It would be great if we had cross-platform support already, but how nice would it be to get a new phone or laptop and have all the passkeys automatically follow the user once they login using their same OS credentials, much like how your browser settings follow you when you log into a new computer.
Each time the user attempts to log into a passkey-RP, the user will be prompted to “register”. The user fills out the requested information and will be prompted to provide their “gesture”, whatever that is to initiate the registration process. The registration process generates a new key pair for the user tied to a particular RP. Key pairs are unique for the user and RP. Each RP and passkey client uses an open protocol called WebAuthN and FIDO APIs to handle the authentication actions.
Passkey Support Options
Apple Safari, Google Chrome and Microsoft Edge browsers already have support. The most popular operating systems, browsers and mobile devices will have passkey support. Apple has support in macOS Venture, iPadOS 16, and Safari 16.1 Monterey and Big Sur. Google announced passkey support for Androids by October 2022 and Chrome OS by 2023. Microsoft is expected to have support in Windows in 2023. Various Linux distributions, browsers and applications are also adding support.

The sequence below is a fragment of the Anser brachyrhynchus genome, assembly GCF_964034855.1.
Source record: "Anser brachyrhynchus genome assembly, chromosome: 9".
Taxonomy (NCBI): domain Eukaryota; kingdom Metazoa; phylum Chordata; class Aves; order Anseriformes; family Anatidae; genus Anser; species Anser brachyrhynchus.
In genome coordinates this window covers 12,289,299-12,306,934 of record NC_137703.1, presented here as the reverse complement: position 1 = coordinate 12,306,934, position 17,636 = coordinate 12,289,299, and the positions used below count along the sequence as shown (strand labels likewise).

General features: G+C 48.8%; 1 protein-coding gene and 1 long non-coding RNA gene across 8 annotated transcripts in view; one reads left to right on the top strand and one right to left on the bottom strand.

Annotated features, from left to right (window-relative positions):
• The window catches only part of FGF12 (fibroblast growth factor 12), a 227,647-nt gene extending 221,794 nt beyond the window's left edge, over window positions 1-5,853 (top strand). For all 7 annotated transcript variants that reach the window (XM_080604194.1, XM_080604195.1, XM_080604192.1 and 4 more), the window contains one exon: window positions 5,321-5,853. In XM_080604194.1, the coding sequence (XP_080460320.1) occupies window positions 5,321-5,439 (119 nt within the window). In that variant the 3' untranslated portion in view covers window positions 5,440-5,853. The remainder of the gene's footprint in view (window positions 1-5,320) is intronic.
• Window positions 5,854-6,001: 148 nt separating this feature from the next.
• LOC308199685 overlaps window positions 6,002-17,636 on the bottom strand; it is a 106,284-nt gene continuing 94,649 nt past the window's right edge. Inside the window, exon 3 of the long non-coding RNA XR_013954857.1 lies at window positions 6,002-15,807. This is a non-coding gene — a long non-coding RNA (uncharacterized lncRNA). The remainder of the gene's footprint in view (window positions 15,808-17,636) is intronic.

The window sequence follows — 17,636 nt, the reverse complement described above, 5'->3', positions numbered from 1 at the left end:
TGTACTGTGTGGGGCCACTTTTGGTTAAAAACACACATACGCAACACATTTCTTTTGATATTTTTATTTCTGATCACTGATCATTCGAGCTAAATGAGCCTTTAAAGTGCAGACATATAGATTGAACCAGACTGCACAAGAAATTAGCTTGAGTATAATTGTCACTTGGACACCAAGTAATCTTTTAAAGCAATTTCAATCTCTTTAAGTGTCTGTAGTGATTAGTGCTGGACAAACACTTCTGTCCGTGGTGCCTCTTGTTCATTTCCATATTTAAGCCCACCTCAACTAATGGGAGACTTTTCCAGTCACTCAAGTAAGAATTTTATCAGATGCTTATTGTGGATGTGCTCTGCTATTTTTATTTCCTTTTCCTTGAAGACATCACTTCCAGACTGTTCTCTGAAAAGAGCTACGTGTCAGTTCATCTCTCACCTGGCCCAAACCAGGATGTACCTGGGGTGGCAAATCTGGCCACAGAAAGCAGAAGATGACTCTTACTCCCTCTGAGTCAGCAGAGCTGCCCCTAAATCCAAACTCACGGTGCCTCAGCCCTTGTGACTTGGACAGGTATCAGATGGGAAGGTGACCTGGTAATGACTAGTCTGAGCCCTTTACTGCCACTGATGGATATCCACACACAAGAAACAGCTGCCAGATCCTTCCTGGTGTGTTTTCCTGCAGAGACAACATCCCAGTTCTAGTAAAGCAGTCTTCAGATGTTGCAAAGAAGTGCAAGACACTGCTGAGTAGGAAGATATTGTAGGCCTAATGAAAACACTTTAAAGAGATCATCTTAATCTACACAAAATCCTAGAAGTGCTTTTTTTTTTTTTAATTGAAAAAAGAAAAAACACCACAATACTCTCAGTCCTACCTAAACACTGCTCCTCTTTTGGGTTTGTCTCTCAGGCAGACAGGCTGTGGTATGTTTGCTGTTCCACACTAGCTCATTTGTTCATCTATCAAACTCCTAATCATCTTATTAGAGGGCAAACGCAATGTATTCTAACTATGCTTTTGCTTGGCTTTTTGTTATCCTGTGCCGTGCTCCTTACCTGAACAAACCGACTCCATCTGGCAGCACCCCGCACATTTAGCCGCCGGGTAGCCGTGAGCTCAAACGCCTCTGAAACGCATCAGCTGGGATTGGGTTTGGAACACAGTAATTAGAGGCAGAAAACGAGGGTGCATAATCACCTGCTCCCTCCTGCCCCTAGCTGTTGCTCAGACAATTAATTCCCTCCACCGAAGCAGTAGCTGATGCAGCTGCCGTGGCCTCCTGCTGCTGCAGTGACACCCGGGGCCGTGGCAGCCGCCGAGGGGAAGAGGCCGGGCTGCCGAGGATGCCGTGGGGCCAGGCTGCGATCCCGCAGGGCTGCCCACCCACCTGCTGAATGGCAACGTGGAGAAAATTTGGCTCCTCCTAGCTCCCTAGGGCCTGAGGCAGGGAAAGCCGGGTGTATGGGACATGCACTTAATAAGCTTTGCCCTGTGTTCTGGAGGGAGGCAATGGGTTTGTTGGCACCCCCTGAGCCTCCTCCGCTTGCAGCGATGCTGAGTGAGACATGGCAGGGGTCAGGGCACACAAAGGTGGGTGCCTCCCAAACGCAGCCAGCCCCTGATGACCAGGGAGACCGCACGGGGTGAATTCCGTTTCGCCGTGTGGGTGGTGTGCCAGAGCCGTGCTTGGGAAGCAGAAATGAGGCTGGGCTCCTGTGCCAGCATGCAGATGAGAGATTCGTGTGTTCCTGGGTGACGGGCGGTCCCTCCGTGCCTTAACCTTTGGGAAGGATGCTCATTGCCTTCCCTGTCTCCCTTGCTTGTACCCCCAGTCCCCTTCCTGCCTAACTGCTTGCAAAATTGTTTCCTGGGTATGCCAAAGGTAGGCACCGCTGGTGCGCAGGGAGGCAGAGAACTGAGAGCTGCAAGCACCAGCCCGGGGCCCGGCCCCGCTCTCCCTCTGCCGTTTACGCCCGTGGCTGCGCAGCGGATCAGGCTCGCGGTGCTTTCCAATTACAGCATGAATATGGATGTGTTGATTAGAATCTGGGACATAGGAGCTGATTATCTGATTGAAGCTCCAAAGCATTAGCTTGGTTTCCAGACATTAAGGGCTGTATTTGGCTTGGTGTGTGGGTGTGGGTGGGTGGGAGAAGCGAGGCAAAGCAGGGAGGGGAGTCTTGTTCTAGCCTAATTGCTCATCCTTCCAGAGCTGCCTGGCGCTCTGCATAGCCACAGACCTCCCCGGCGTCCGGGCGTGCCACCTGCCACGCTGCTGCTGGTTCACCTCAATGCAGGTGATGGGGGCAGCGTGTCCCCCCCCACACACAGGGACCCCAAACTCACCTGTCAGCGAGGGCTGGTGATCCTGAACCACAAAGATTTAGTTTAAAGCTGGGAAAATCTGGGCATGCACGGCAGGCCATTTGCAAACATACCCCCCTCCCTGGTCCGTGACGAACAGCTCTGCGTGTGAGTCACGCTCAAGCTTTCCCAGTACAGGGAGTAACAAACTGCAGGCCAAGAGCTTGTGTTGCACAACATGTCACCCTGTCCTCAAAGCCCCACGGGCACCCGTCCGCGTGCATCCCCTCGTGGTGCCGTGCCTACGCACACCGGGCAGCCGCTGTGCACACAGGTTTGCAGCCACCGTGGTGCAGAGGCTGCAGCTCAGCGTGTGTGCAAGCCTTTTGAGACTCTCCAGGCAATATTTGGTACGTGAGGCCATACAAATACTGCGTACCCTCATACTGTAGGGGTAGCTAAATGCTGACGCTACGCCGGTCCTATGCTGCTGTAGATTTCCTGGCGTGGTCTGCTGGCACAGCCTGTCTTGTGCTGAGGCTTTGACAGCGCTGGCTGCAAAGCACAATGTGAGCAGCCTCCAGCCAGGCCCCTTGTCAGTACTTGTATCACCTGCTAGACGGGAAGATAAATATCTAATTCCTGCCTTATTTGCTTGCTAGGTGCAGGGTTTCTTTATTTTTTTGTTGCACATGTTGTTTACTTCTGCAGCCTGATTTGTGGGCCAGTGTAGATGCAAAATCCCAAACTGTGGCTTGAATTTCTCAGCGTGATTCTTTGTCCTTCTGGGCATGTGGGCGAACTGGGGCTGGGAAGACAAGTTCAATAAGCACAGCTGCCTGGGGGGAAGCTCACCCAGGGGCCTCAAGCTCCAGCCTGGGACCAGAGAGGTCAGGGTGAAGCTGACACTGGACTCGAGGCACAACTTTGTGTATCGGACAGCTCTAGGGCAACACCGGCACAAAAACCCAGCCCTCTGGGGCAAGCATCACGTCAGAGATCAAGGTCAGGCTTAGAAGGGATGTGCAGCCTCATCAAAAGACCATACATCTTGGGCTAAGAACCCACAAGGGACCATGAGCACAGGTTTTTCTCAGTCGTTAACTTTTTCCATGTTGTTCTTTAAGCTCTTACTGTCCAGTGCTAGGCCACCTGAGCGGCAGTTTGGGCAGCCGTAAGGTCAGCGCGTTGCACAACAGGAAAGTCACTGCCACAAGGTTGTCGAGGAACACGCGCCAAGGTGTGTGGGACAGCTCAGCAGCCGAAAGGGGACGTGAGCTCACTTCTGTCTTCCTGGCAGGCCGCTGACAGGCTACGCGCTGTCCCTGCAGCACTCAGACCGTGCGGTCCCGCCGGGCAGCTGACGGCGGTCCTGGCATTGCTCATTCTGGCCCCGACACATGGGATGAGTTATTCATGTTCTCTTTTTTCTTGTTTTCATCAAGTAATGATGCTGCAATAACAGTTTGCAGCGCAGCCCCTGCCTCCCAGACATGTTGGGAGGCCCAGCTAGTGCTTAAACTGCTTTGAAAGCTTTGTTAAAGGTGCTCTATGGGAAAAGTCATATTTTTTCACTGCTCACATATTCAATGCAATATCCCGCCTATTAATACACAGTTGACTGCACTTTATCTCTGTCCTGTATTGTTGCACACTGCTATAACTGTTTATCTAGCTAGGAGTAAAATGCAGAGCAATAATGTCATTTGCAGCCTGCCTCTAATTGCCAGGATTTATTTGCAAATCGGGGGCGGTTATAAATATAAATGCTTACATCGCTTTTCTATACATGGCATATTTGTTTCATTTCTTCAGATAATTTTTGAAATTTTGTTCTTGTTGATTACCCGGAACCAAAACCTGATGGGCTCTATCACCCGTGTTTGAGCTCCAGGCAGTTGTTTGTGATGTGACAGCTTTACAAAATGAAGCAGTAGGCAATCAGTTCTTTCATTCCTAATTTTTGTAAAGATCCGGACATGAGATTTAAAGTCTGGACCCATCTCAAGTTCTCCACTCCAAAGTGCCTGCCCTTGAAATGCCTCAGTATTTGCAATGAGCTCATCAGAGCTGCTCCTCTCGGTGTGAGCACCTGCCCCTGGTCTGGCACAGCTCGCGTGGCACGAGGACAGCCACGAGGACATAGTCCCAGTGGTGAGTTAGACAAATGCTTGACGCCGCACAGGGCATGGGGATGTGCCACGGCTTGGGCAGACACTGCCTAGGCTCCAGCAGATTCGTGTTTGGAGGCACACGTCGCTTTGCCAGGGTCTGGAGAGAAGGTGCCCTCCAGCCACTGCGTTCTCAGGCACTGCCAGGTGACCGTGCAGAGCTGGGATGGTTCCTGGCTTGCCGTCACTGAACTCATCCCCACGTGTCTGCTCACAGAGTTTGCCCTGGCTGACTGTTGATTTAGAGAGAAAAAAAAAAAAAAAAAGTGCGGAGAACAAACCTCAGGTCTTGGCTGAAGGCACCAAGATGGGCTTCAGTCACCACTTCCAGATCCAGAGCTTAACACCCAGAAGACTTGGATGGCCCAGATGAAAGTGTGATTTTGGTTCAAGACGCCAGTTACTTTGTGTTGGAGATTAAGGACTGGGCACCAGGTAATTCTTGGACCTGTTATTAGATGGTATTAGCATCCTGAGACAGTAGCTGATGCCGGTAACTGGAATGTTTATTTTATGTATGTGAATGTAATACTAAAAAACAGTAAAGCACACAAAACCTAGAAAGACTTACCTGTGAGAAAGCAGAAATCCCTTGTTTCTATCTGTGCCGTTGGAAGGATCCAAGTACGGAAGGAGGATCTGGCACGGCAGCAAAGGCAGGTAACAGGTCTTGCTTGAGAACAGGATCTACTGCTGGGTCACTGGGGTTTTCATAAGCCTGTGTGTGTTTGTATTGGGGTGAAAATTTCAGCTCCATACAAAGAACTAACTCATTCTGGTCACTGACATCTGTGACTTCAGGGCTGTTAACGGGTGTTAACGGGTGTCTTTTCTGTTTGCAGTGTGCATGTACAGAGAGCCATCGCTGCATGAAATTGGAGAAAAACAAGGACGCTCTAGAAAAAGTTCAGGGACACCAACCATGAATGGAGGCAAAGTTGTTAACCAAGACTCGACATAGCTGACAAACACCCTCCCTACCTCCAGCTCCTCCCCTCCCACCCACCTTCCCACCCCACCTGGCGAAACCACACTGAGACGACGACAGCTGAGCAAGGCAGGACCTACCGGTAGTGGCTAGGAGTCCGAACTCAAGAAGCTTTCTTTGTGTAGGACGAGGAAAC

When a user attempts to log into a passkey-RP, the RP sends a “challenge” to the user/user’s passkey-enabled device. The user performs the required gesture, and then the passkey technology “unlocks” the passkey private key related to the specific RP, which is then used to sign a “response” back to the RP. The RP uses the related public key to verify the response, and if it verifies, the RP successfully authenticates the user’s login.
Passkeys are intended to replace passwords. Many RPs will just request the user’s passkey for the user to successfully log in. If an RP uses multifactor authentication (MFA), the user can be prompted for a passkey and something else (e.g., PIN, USB device, biometrics, etc.).
Caveats to Using Passkeys
As great as FIDO passkeys are, passwords are not going completely away anytime soon. They are likely to be with us for a decade or more. Also, storing more of your authentication credentials in one place, as passkeys do, means that a single hack of your devices could lead a hacker to have more access to your logins all in one place. However, that risk is always there, even with passwords and password managers, and it is expected that the major vendors will use always improving intelligent detection to make sure it is you using your passkeys. Any risk of using passkeys is smaller than the risk they offset.
FIDO passkeys are a big push in the fight to eradicate passwords. The support of the Big 3 vendors means that widespread adoption is likely. You probably do not have a passkey today, but by this time next year, you likely will. It may not be the death of the password, but it will move us forward quite a bit.